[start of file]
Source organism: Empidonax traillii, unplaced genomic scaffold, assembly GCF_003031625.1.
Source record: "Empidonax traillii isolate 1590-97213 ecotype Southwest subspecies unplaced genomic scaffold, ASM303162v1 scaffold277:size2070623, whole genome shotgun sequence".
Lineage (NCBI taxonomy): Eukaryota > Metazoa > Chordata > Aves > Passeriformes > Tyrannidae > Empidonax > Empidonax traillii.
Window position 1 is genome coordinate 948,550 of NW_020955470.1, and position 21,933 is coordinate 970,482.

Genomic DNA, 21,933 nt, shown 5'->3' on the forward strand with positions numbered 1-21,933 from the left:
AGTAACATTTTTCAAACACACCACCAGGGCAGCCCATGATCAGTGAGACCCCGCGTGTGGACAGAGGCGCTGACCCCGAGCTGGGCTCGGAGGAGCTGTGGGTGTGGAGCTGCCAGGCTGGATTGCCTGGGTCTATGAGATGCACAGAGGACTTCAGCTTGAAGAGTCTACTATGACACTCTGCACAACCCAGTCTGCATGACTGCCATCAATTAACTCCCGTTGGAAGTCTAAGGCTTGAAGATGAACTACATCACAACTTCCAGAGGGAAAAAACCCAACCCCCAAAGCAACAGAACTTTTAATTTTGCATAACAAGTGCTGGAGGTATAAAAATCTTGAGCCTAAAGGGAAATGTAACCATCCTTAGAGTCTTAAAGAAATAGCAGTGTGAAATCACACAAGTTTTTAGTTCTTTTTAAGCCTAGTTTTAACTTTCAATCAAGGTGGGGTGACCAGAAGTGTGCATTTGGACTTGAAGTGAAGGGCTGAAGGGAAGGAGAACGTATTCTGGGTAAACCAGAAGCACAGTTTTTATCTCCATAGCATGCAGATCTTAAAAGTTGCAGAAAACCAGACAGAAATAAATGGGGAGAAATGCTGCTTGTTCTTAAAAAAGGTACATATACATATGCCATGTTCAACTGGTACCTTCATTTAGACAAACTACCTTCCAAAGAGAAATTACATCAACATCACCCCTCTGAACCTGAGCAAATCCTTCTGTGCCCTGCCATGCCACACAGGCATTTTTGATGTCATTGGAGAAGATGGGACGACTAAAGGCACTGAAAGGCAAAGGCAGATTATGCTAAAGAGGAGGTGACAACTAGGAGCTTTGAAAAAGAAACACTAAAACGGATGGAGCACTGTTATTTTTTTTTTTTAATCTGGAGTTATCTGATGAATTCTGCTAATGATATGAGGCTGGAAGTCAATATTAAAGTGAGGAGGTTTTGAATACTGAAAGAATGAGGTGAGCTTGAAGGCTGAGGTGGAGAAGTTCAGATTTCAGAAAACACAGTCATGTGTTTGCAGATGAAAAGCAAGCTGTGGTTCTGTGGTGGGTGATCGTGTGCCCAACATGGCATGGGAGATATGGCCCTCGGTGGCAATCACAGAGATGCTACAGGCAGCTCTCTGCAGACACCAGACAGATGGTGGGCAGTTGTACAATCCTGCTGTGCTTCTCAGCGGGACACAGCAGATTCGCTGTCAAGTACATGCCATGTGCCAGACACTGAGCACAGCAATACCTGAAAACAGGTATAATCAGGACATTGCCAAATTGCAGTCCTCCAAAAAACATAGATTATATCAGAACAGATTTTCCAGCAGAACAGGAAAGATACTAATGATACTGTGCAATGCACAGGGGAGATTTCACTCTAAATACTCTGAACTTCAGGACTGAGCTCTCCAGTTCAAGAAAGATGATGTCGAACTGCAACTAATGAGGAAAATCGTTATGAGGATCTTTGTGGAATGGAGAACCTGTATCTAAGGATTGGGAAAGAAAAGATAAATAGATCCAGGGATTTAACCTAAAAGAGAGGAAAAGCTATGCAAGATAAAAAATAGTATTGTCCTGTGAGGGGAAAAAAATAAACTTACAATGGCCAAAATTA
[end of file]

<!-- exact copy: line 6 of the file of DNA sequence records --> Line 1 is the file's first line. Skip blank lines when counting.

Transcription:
AGTAACATTTTTCAAACACACCACCAGGGCAGCCCATGATCAGTGAGACCCCGCGTGTGGACAGAGGCGCTGACCCCGAGCTGGGCTCGGAGGAGCTGTGGGTGTGGAGCTGCCAGGCTGGATTGCCTGGGTCTATGAGATGCACAGAGGACTTCAGCTTGAAGAGTCTACTATGACACTCTGCACAACCCAGTCTGCATGACTGCCATCAATTAACTCCCGTTGGAAGTCTAAGGCTTGAAGATGAACTACATCACAACTTCCAGAGGGAAAAAACCCAACCCCCAAAGCAACAGAACTTTTAATTTTGCATAACAAGTGCTGGAGGTATAAAAATCTTGAGCCTAAAGGGAAATGTAACCATCCTTAGAGTCTTAAAGAAATAGCAGTGTGAAATCACACAAGTTTTTAGTTCTTTTTAAGCCTAGTTTTAACTTTCAATCAAGGTGGGGTGACCAGAAGTGTGCATTTGGACTTGAAGTGAAGGGCTGAAGGGAAGGAGAACGTATTCTGGGTAAACCAGAAGCACAGTTTTTATCTCCATAGCATGCAGATCTTAAAAGTTGCAGAAAACCAGACAGAAATAAATGGGGAGAAATGCTGCTTGTTCTTAAAAAAGGTACATATACATATGCCATGTTCAACTGGTACCTTCATTTAGACAAACTACCTTCCAAAGAGAAATTACATCAACATCACCCCTCTGAACCTGAGCAAATCCTTCTGTGCCCTGCCATGCCACACAGGCATTTTTGATGTCATTGGAGAAGATGGGACGACTAAAGGCACTGAAAGGCAAAGGCAGATTATGCTAAAGAGGAGGTGACAACTAGGAGCTTTGAAAAAGAAACACTAAAACGGATGGAGCACTGTTATTTTTTTTTTTTAATCTGGAGTTATCTGATGAATTCTGCTAATGATATGAGGCTGGAAGTCAATATTAAAGTGAGGAGGTTTTGAATACTGAAAGAATGAGGTGAGCTTGAAGGCTGAGGTGGAGAAGTTCAGATTTCAGAAAACACAGTCATGTGTTTGCAGATGAAAAGCAAGCTGTGGTTCTGTGGTGGGTGATCGTGTGCCCAACATGGCATGGGAGATATGGCCCTCGGTGGCAATCACAGAGATGCTACAGGCAGCTCTCTGCAGACACCAGACAGATGGTGGGCAGTTGTACAATCCTGCTGTGCTTCTCAGCGGGACACAGCAGATTCGCTGTCAAGTACATGCCATGTGCCAGACACTGAGCACAGCAATACCTGAAAACAGGTATAATCAGGACATTGCCAAATTGCAGTCCTCCAAAAAACATAGATTATATCAGAACAGATTTTCCAGCAGAACAGGAAAGATACTAATGATACTGTGCAATGCACAGGGGAGATTTCACTCTAAATACTCTGAACTTCAGGACTGAGCTCTCCAGTTCAAGAAAGATGATGTCGAACTGCAACTAATGAGGAAAATCGTTATGAGGATCTTTGTGGAATGGAGAACCTGTATCTAAGGATTGGGAAAGAAAAGATAAATAGATCCAGGGATTTAACCTAAAAGAGAGGAAAAGCTATGCAAGATAAAAAATAGTATTGTCCTGTGAGGGGAAAAAAATAAACTTACAATGGCCAAAATTA